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 RICHARD SIMMONS
 Editor
 Golf International

Tiger in search of that California swing

When you invite half a dozen experts to analyse and critique a golf swing, it's not unreasonable to expect a range of opinion and, well, spark off something of a debate - after all, there's nothing most pros and media-savvy commentators like better than to tee-up their spiel and show off their knowledge.

Not so, it seems, when the golf swing at the centre of that attention belongs to one Tiger Woods. For our cover story this issue, I sounded out opinion from a number of well-known faces, starting with Gi regulars Denis Pugh, Simon Holmes, Andrew Park and Jonathan Yarwood. To that handy foursome I then added John Novosel, co-author of the illuminating book Tour Tempo, Master PGA professional and Ben Hogan aficionado Luther Blacklock, and James Day, PGA member and co-founder of Urban Golf, just down the road from our offices here in London.

Rather as if all reading from the same manifesto, their collective analysis of Tiger's technique since returning from a five-month self-imposed exile hones in on a handful of related and – so it would seem – glaringly obvious flaws to the trained eye. All of which does make you wonder how and why the world's greatest golfing talent allowed his swing to become the subject of what we might call the 'Haney Project'.

Golf International June 2010 issue

Getting his retaliation in first (via text message, too – Tiger would surely have loved that!), Hank Haney resigned his post the week we put this magazine to bed. And in his own defence – and as he pointed out in response to some of Johnny Miller's observations during coverage of the TPC at Sawgrass – under his watch, from 2003 onwards, Tiger won six major titles. You can't argue with that. But with hindsight, you can legitimately question some of Tiger's performances over the same period – query why it is that the best player in the world does not have a'go-to' shot off the tee, for starters?

As Denis Pugh points out in his narrative, the thing people tend to forget about Tiger is that he has the toughest mind-set in golf, is one of the game's strongest athletes, the smartest of strategists and owns probably the most accomplished short-game ever seen. In other words, he wins major titles in spite of his long game, not because of it.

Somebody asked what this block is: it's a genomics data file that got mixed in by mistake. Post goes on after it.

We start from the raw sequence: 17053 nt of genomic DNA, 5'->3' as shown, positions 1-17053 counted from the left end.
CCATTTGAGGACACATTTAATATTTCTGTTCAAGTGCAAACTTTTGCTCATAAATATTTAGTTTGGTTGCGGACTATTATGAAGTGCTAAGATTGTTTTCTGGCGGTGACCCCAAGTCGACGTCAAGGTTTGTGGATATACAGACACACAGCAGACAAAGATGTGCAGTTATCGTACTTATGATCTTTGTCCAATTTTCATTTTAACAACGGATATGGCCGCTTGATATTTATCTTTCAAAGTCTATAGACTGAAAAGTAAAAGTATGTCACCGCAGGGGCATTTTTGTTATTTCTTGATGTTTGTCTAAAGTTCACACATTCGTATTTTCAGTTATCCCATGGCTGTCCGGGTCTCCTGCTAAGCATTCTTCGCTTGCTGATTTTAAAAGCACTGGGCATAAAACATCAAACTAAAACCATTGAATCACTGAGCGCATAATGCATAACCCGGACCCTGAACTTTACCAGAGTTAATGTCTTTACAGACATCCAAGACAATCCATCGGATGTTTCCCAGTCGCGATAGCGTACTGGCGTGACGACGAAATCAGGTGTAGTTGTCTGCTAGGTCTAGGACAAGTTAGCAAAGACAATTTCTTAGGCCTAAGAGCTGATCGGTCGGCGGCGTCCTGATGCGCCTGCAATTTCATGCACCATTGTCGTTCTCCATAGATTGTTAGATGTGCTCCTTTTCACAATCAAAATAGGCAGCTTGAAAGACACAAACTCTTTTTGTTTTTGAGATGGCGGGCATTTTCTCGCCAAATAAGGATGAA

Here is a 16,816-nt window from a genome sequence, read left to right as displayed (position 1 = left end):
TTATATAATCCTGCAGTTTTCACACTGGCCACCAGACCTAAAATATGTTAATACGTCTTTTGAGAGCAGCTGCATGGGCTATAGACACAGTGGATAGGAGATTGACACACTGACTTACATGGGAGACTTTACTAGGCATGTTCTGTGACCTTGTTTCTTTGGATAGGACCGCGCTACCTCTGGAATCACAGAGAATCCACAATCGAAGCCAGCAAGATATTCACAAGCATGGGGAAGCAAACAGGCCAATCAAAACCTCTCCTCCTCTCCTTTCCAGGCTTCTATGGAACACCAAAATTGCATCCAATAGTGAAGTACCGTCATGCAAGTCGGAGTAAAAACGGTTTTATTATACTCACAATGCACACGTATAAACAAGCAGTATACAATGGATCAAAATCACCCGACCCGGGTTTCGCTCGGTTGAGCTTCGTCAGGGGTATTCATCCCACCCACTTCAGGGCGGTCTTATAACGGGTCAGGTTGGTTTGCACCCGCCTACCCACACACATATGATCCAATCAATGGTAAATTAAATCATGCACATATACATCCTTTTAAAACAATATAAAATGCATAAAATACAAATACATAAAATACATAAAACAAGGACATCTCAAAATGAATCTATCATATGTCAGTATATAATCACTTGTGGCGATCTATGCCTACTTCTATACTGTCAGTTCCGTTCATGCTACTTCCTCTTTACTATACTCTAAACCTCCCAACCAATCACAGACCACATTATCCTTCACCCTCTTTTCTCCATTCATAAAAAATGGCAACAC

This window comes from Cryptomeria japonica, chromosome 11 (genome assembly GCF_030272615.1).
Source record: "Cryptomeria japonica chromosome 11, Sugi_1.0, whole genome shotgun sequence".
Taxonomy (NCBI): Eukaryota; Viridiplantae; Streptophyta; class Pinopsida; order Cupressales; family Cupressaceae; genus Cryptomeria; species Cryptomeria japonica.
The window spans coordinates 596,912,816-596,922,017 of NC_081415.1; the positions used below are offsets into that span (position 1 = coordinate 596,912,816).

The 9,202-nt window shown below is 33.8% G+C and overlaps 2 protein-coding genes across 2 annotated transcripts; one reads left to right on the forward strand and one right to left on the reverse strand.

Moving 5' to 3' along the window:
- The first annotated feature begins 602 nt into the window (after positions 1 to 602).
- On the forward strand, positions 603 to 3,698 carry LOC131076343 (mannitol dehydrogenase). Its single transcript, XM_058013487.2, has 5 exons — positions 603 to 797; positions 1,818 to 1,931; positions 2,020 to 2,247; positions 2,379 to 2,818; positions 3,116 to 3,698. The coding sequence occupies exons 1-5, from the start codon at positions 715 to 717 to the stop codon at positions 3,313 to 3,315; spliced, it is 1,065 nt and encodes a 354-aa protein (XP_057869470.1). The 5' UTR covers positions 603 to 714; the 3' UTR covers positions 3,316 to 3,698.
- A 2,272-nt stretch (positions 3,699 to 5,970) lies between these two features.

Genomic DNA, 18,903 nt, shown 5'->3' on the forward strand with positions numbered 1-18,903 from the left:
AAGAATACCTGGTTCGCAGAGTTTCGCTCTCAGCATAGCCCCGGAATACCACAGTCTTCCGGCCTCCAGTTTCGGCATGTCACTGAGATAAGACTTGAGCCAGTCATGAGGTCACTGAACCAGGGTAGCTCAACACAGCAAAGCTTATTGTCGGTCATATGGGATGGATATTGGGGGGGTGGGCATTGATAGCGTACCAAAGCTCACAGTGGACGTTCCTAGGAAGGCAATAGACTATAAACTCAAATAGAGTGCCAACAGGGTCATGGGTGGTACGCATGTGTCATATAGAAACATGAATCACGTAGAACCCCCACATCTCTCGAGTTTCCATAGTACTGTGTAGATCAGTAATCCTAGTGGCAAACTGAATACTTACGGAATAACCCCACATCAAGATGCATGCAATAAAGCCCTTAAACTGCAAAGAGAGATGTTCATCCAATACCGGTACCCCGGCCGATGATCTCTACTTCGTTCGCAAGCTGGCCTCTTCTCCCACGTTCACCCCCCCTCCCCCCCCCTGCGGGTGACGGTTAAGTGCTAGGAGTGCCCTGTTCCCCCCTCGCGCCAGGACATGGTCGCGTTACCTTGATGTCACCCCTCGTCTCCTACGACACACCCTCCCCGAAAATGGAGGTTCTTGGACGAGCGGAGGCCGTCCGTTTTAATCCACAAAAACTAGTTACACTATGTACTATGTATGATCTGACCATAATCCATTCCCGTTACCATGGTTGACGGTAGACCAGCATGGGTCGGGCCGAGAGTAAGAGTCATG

That Tiger's finest ball-striking occurred during the Butch Harmon era is another area of consensus throughout the analysis you'll find inside. Tiger hooked up with Harmon as an amateur, the elder statesman of the game – by all accounts – proving as valuable a friend and mentor as he undoubtedly was effective as a coach. And yet to observe Tiger's return to golf over these last few weeks has only highlighted the void that was created when they parted company at the back end of 2002. It has been fascinating to study Tiger's rehabilitation as a tournament golfer, but at the same time very sad to observe a player so desperate to reaffirm his status in the one aspect of his life he always believed he could control only to discover that, too, had deserted him.

All we can hope for is that the golfer who has appeared so lost and alone leaving the TPC at Sawgrass – a complete stranger to the swing that earned him his place in his sport – emerges in time for the US Open at Pebble Beach injury-free and with some positive direction both on and off the golf course. Who knows, perhaps he's at home watching the re-runs as I type this. Given the sensational story that is Tiger's life and career to date, who would bet against him finding his inspiration in Monterey?

Enjoy the issue.

June 2010

Reproduced with kind permission of Golf International Magazine

 






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